By Will Carlin
I was hurting. Badly. It was a summer tournament, and it was hot. My soaked shirt clung to my torso, and the grip of my racquet was so slippery that I was having trouble keeping it from twisting in my hand. My shoes were beginning to squish as my sweat had saturated both socks and insoles.
The score was 1-1, but we were playing the old nine-point scoring, and the match had gone back and forth and back and forth. We were well over the one-hour mark. Though I was fit, my opponent had more skill than I, and he was repeatedly giving me tours to the front wall and the back two corners with brutal boast and lob combinations.
When the match started, I was a bit nervous and that had led me to an early bout of painful fatigue. While I had been able to battle through the worst of that about ten minutes into the match, it had put me into a fatigue deficit, from which I had never fully recovered.
And now, I knew I was near my limit As we played the six-all point over and over again (hand-in, hand-out), I remember thinking that there was no way I could last another game like this one. After one point, I was breathing so hard that I felt like I needed to swallow air just to stay conscious.
A jumble of background thoughts were beginning to become brighter: I could stop and default (right here, right now); I could just ease up and stop trying; I could toss this game and see if I felt better in the next game.
I just wanted it to stop.
Almost everyone who has played a grueling squash match or run a cross-country race has experienced the moment when pain and fatigue begin their evil partnership and lead you to that crucible of will. This is the place where clichés are born: “Push through the pain.” “C’mon, dig deep now.” “How much do you want it?”
Interestingly, it isn’t at all clear what exactly is hurting. Think about it for a moment: where is that pain localized? Locating the source of the pain and fatigue combination platter is surprisingly hard to pin down.
“The problem is that the sensation of pain isn’t directly related to physical changes in the body; it’s a reaction to a signal sent to the brain,” writes Paul Flower, in a 2012 “Running Times” article. “As an athlete increases [workload] in active muscles, hundreds, even thou- sands, of neurological impulses arrive in the brain. As the athlete works harder, this neurological deluge intensifies. That’s when things get complicated.”
It gets complicated because, as with most things that involve the human brain, the experience is relatively subjective. Some people, for example, are inherently more pain tolerant than others (outgoing personalities tend to have higher pain tolerance). And within individuals, factors like time of day, mood, and the presence of an audience lead our brains to process similar experiences differently, and different processing leads to differing degrees of experienced pain.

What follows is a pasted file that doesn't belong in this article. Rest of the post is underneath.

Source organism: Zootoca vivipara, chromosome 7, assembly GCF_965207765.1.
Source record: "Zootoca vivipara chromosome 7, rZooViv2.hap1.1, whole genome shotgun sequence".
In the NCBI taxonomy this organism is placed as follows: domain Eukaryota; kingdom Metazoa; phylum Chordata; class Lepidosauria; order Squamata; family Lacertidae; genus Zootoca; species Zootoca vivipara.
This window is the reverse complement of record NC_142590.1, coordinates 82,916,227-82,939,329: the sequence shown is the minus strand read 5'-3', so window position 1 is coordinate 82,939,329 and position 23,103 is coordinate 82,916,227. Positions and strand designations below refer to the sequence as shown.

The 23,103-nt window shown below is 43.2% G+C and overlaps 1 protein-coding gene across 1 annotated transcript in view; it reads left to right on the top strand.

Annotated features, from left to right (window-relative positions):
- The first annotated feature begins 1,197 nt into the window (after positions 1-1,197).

Vince Lombardi’s famous quote that “fatigue makes cowards of us all” isn’t just a motivational platitude; in fact, Flower writes that elite running coaches know that “one big challenge is teaching runners that pain—the kind that comes from running effort and fatigue—won’t kill them. That seems a bit dramatic, and for good reason—pain can lead to a dramatic emotional response.”
When an athlete worries about pain, emotions kick in—notably fear—and the athlete starts to back off, partly because of Darwinistic self-preservation. That’s when we quit.
Many endurance coaches think this is an often underestimated part of doing high intensity training. While they acknowledge and celebrate the fact that pain-inducing workouts (keeping in mind that this is all about fatigue-induced pain, not pain because of an injury) do indeed cause physiological changes that allow an athlete to last longer, the mental benefit is potentially as important.
John S. Raglin, professor and director of graduate studies in the kinesiology department at Indiana University, says, “The more people are exposed to pain, the less they respond emotionally…There’s a line where the pain no longer carries an emotional response. It’s part of a learning curve when they discover that it isn’t harmful, and that they are actually getting something out of it.”
One running coach even extols encouraging his runners to plan a few mid-season races where they intentionally will not finish. His theory is that in these races his runners need to push themselves so hard that they collapse or quit, under the theory that you can’t push yourself to the edge without knowing where that edge is.
I didn’t know the theory back then, but I knew I was near my own edge. I was just about ready to quit. And then something incredible happened. I had been so caught up in my own experience that I had forgotten that there was someone else on the court with me; at nearly the precise moment that I was nearing my own edge, my opponent had crossed his. He folded.
I hadn’t known he was battling his own demons. No idea. None.
It was a lesson that I strive to remember in tough and painful matches: your opponent may be just as close as you think you are to giving up. Sometimes, you just need to play one more point.
I felt like someone had tossed me Superman’s cape. I ran out the last three points of the third game, and though he played a tough first point of the fourth, I never lost serve.
And here is the ultimate demonstration of pain being determined by the brain: I thought I was near the edge, but when I realized that my opponent had been broken, the pain disappeared.
In fact, I felt great.